The Social Media Analytics Summit has offered a stream of case studies and presentations that attempt to explain the best practices in determining your ROI on social media, along with the deep chasm of issues therein.  

We were treated to a presentation by Stephen E. Arnold, a 67-year-old outside-the-box thinker who's won the audience over more than any other speaker at this 2-day event so far.  Maybe because he was handing out money.

There are Holes in the Bucket

Arnold's approach comes with a sort of old-fashioned innovation.  He illuminates the gaps in the current system of analytics, and proceeds to exploit them.  The benefits of this approach are immense; it allows you to manipulate the stream of information on the internet like one manipulates a puppy who wants a treat. That may be one reason Arnold's been scooped up for classified projects and has developed a crafty approach to dodging questions while providing a pretty clear response.

Sparing myself (and you) some of the headiest jargon, I'll attempt to describe the unique philosophy. 

First off, the whole idea is based on understanding the gaps in the system. It is subject to its own weaknesses just like all of us. While observing the flow of information through any channel, you need to understand that it is inherently seeking out and following spikes of data, getting caught in deep, echoing wells, and incorporating some kind of predictive algorithm that behaves in a specific and identifiable way.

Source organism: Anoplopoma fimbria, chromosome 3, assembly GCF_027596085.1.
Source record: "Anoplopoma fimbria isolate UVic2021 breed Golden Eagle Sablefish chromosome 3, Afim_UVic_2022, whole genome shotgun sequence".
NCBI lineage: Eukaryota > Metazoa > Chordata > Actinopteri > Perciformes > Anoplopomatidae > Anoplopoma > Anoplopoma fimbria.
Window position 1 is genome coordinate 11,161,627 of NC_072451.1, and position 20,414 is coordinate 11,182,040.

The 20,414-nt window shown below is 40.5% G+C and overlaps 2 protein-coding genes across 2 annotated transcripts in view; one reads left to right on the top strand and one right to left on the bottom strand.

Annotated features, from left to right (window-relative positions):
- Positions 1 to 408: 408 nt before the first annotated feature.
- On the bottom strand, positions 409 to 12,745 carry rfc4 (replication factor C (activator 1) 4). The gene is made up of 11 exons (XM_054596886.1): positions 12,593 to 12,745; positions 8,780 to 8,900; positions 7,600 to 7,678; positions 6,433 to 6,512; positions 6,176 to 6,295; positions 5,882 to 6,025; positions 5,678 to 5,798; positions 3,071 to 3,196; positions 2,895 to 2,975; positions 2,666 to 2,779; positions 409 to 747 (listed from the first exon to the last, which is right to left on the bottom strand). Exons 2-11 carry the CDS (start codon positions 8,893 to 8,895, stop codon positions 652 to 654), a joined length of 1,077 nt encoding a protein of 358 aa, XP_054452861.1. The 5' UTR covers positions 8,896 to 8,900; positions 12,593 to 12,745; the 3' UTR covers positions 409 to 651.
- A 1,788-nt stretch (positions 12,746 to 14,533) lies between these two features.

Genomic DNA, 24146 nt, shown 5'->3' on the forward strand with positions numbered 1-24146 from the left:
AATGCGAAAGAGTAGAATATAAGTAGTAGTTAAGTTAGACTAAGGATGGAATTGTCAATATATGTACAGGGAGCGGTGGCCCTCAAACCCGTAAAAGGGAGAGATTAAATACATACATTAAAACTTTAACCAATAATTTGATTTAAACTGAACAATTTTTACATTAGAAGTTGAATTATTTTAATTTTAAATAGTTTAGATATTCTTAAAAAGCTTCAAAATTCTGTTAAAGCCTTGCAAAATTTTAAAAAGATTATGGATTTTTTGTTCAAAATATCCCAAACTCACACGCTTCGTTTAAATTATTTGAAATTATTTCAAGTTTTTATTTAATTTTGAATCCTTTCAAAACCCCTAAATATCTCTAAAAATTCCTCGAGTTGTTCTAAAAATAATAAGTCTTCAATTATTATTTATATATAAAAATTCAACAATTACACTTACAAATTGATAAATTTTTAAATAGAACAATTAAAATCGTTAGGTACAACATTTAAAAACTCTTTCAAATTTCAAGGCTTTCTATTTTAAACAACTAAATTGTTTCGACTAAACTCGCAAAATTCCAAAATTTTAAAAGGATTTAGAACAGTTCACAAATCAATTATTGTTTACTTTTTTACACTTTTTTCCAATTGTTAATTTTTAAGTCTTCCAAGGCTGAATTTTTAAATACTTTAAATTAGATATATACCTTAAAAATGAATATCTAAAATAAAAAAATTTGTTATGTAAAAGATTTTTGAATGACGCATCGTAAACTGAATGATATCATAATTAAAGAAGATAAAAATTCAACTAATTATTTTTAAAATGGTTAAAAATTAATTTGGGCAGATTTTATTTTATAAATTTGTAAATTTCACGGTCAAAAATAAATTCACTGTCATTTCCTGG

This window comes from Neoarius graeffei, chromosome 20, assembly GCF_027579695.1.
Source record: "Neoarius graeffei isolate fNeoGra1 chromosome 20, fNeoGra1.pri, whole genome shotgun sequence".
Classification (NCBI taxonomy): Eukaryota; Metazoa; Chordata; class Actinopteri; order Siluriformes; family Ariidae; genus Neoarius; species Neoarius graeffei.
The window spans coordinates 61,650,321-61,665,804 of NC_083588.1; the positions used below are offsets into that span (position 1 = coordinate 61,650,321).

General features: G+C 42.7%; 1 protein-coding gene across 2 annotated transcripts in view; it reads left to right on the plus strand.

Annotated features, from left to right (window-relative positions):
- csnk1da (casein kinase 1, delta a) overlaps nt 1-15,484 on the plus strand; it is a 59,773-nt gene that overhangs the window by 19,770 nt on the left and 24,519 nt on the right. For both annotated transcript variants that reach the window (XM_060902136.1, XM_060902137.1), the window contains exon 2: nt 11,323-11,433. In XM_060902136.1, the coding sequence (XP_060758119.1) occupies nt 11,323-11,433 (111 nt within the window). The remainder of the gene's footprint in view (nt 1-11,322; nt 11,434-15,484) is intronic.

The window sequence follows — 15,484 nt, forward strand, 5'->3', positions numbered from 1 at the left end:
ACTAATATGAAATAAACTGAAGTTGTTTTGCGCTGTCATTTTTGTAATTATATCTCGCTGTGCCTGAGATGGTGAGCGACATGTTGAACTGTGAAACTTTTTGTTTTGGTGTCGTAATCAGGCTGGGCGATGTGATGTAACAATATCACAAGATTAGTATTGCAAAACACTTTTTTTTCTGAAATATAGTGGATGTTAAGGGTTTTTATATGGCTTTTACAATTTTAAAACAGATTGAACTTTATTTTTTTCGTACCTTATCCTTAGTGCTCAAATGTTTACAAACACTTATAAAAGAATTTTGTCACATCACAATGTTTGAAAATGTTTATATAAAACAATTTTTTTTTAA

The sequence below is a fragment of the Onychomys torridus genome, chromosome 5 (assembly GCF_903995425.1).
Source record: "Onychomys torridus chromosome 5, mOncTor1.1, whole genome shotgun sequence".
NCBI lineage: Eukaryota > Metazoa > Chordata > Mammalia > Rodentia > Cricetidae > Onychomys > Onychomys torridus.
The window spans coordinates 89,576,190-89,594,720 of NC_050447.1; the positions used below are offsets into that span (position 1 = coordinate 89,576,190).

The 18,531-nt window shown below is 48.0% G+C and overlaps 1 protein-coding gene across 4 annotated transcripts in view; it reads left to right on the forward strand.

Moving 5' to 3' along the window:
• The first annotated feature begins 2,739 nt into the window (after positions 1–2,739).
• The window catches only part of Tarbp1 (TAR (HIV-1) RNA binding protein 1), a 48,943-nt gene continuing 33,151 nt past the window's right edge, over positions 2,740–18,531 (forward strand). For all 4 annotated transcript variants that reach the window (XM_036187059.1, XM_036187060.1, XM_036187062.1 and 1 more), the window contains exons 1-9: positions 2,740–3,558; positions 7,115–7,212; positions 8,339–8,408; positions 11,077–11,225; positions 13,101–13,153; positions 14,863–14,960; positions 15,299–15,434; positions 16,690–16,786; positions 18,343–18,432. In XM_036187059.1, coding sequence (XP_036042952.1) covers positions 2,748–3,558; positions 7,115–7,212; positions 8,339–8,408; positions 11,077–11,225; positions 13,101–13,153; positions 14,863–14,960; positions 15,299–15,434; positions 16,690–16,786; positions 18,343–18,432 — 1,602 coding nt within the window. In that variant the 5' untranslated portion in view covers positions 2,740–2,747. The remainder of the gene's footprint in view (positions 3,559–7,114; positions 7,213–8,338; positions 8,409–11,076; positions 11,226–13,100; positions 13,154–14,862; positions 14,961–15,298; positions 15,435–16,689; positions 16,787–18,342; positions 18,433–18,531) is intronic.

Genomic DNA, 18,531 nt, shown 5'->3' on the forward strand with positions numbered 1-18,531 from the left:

Once you understand this, you can engineer content that strikes through the heart of it like a wormhole. Arnold's presentation began with a fun example where he published a post on WordPress and showed it as a #1 result on Google's main index less than 2 minutes later (that's where the money came in -- $20 to the first person to find it on Google). Showing that this method of cutting through the noise is possible was an impressive slap-in-the-face to some of the hyper-complex data gatherers who have been the bulk and buzz here so far.

Can I Do That?

In a way. On a broader and more philosophical sense, there is something intuitive about manipulating the semantic language of the web. I certainly believe that most of us active web users have a native understanding of how to navigate and why it works, like a pirate knows how to navigate the seas. But in a deeper sense, we keep coming back to the argument that content is king.

Once a blogger has inserted an entity into the modern index (i.e., published his post), he can support that by attaching concepts to it across mediums. Those concepts are more widely relevant, and when attached to the content, will create a magnetism that attracts other content in support of it, sort of like virality.  Through reinforcement and augmentation, the entity can grow somewhat organically. Done with expertise, this approach can (supposedly) influence the lifespan of an entity, even to the point of making it semi-permanent.


Yeah, it's sort of an intellectual concept more than an actionable plan, at least as far as I've covered it here. The fascinating part is that it implies that it is possible to manipulate and exploit the established system without being a genius or billionaire. It exists in congruence with the concept of one writer, standing alone, having influence on a large scale. To me, that's romantic.